Long Beach, CA -- (SBWIRE) -- 01/31/2014 -- Everyone knows that Navy SEAL training is one of the toughest training regiments in the world. We also know that it produces some of the best combat ready soldiers on the planet. What is missing in our perception of Navy SEAL’s is their intriguing inner make up. They live within a moral code of integrity, selflessness and humble anonymity. They risk their lives for others; they live to honor their team, their brotherhood and their country.
Within these warriors lies a set of values and morals that are pivotal not only for those in combat, but for all of us. Especially useful is how these values can be of benefit to today’s youth.
‘Things I Teach My Kids That I Learned In The SEAL Teams, Volume 1’ is as insightful as it is important.
After spending nearly 20 years working with Special Operators as an active duty Navy SEAL, SEAL Instructor and a Civilian Independent Contractor, SEALDAD™ noticed that, although the men he worked with came from completely different backgrounds, they shared a common set of values, character traits and were genuinely good people. They were, for the most part, not the Rambo type characters portrayed in the movies, but regular guys with extraordinary drive, dedication, dependability and an uncommon ability to succeed at anything they set their minds on.
Noticing the declining character of young people in today's society, and being a father himself; SEALDAD™ has set out to identify some of the character traits of a Navy SEAL, that he believes make up the foundation of a good, solid person who becomes a welcomed asset to everyone he or she is around. He relates stories from lessons learned in the SEAL Teams to his unconventional parenting methods. This is a raw and honest look into a SEAL's personal relationship with his own children and the methods he uses to shape their character.
Here is a taste of what is covered in the first volume:
- Swim Buddy: This covers the importance of having a “purpose beyond self”. In training, the first lesson is to never be without your Swim Buddy. SEAL’s are always a Team, always caring for and looking out for one another. Families are teams as well, and for children, this is an invaluable teaching to guide them to see the importance and benefit of being a team player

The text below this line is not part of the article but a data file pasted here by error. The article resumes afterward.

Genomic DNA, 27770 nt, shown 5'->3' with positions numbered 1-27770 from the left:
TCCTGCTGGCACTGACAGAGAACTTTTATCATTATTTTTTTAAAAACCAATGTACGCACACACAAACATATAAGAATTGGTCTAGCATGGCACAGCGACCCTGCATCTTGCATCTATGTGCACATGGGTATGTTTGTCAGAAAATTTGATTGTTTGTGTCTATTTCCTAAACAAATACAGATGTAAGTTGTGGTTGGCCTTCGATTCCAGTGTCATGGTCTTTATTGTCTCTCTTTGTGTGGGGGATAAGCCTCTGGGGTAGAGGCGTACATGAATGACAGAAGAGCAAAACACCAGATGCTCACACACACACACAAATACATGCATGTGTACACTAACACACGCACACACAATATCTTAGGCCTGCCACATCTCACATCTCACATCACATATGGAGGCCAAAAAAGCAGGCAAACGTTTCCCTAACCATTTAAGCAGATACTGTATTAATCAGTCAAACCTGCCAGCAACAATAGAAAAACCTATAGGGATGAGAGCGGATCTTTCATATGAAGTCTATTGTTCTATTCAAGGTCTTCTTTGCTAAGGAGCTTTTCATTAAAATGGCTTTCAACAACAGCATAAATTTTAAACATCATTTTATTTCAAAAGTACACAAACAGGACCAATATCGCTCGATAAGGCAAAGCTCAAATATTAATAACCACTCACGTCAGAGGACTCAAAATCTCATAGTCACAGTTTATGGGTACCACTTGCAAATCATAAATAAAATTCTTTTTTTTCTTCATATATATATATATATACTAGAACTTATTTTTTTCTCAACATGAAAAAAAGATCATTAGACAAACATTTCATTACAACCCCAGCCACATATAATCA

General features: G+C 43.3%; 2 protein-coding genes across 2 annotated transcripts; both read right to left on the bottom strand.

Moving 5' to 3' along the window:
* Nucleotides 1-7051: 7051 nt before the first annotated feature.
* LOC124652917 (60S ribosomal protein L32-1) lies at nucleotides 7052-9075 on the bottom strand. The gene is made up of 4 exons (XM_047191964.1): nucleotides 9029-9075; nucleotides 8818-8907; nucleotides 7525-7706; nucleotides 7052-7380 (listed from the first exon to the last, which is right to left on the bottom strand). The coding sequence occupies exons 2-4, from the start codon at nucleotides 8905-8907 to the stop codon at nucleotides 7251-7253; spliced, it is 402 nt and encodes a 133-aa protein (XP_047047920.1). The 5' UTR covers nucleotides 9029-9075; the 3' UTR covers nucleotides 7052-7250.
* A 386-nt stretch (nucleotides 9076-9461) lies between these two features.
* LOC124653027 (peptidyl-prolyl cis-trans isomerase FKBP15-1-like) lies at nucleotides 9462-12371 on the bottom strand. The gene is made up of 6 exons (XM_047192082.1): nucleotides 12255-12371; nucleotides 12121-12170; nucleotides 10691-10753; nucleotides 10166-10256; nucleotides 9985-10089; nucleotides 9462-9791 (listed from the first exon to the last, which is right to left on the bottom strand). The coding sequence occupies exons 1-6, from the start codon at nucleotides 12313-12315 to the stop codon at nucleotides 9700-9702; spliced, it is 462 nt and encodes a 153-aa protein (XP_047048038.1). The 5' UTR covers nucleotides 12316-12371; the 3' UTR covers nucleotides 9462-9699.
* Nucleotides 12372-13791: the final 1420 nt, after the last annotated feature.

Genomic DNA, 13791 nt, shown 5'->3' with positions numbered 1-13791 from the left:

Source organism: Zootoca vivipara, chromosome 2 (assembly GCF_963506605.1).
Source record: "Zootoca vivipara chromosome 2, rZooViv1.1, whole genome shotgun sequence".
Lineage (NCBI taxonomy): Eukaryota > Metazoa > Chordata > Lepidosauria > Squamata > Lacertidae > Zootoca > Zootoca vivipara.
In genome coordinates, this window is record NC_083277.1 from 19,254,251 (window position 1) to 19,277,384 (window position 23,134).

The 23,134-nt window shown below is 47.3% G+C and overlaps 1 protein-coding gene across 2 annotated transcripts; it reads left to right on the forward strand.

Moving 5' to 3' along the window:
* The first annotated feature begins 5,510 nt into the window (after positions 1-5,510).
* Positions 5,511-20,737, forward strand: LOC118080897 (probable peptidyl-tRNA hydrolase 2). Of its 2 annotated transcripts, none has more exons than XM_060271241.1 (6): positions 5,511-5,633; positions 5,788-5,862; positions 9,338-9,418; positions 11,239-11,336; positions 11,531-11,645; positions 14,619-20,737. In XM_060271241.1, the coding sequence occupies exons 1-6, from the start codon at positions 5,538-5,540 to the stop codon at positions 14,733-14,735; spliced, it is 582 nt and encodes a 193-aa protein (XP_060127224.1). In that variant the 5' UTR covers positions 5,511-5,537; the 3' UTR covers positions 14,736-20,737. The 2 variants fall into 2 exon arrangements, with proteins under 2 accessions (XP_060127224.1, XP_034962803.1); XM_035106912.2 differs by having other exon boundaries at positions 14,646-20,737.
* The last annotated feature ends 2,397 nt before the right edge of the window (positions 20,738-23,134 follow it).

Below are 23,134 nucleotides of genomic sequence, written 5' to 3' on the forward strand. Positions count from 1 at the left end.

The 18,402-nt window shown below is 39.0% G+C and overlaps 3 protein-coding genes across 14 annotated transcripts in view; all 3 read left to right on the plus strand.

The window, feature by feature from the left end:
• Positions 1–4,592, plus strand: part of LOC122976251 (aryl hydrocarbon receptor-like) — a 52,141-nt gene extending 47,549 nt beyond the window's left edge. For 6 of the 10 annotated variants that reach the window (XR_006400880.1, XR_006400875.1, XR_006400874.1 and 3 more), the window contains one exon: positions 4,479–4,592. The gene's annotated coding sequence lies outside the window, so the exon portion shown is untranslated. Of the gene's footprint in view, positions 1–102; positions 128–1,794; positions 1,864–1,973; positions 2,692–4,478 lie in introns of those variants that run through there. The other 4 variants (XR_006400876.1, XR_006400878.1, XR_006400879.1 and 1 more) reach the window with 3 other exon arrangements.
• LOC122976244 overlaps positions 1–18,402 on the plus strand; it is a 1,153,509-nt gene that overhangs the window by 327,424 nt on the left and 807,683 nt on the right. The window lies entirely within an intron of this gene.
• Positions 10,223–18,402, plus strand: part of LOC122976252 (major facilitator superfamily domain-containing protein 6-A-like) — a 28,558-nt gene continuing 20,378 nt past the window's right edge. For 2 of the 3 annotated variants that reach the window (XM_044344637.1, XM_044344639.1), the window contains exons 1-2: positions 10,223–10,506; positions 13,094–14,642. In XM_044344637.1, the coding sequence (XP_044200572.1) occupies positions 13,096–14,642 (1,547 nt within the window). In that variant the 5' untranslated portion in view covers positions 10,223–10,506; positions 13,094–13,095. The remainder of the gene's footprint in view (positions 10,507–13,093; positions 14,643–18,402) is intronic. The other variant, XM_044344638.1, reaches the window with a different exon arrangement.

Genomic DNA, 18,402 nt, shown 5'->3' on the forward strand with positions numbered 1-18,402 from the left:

- Don’t Be Late: Being punctual is absolutely necessary to Navy SEALs, being late is simple not an option. Time is synchronized before a mission begins and is carried out to the second. In life, it’s about being dependable, about being a person of your word. SEALDAD™ relates fun, simple and effective ways to instill a responsible sense of time to children.
- Mind Over Matter: What are our limits? Many of the beliefs about what is possible is taught to us as children. At a young age children can be taught the powers of their own mind and how to consciously regulate their reactions to discomfort. As they move into adulthood, they, like Navy SEAL’s will be able to achieve what others only dream of.
Since its release, the book has garnered a string of rave reviews. For example, DMR commented, “As the father of two young girls, it seems like I'm in a constant state of searching for parenting advice. In this short book, I have found some of the best and easiest to implement parenting advice I have come across. I am now in the process of trying to get my girls to be each other's "protectors", not an easy task since it seems they enjoy fighting more than getting along but this is just one of the ideas I took away from this volume.”
‘Things I Teach My Kids That I Learned In The SEAL Teams, Volume 1’ is available now: http://amzn.to/1fhELBJ.
SEALDAD began his career in the Navy in the mid 90’s. Since then he has spent time as an active duty SEAL, BUD’s instructor and Independent Contractor. Drawn to the distinct integrity of his co-workers and mentors, he paid keen attention to what makes them special. His motivation of sharing this knowledge is one of honoring those that have greatly influenced him and hence pass on those qualities to future generations. He currently lives with his wife and two children in the Pacific Northwest.